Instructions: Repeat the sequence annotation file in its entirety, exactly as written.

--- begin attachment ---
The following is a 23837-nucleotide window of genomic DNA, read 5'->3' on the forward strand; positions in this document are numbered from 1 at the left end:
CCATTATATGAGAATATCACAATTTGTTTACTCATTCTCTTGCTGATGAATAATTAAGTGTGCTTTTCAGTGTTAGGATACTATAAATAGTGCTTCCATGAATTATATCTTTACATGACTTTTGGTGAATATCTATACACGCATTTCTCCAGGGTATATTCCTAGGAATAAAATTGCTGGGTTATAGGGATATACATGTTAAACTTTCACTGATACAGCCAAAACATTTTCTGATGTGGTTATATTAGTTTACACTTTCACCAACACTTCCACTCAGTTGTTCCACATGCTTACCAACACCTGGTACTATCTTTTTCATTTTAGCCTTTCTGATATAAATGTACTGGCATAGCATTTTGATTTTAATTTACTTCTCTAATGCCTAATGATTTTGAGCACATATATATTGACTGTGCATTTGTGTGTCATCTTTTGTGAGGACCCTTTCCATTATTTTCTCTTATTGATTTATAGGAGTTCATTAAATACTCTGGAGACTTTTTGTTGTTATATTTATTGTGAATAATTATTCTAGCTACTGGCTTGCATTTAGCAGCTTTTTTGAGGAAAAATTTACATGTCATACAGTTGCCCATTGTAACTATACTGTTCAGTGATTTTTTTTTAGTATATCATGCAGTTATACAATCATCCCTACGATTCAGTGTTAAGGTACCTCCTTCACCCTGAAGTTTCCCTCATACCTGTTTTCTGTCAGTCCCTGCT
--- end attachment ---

The following is a 23837-nucleotide window of genomic DNA, read 5'->3' on the forward strand; positions in this document are numbered from 1 at the left end:
CCATTATATGAGAATATCACAATTTGTTTACTCATTCTCTTGCTGATGAATAATTAAGTGTGCTTTTCAGTGTTAGGATACTATAAATAGTGCTTCCATGAATTATATCTTTACATGACTTTTGGTGAATATCTATACACGCATTTCTCCAGGGTATATTCCTAGGAATAAAATTGCTGGGTTATAGGGATATACATGTTAAACTTTCACTGATACAGCCAAAACATTTTCTGATGTGGTTATATTAGTTTACACTTTCACCAACACTTCCACTCAGTTGTTCCACATGCTTACCAACACCTGGTACTATCTTTTTCATTTTAGCCTTTCTGATATAAATGTACTGGCATAGCATTTTGATTTTAATTTACTTCTCTAATGCCTAATGATTTTGAGCACATATATATTGACTGTGCATTTGTGTGTCATCTTTTGTGAGGACCCTTTCCATTATTTTCTCTTATTGATTTATAGGAGTTCATTAAATACTCTGGAGACTTTTTGTTGTTATATTTATTGTGAATAATTATTCTAGCTACTGGCTTGCATTTAGCAGCTTTTTTGAGGAAAAATTTACATGTCATACAGTTGCCCATTGTAACTATACTGTTCAGTGATTTTTTTTTAGTATATCATGCAGTTATACAATCATCCCTACGATTCAGTGTTAAGGTACCTCCTTCACCCTGAAGTTTCCCTCATACCTGTTTTCTGTCAGTCCCTGCT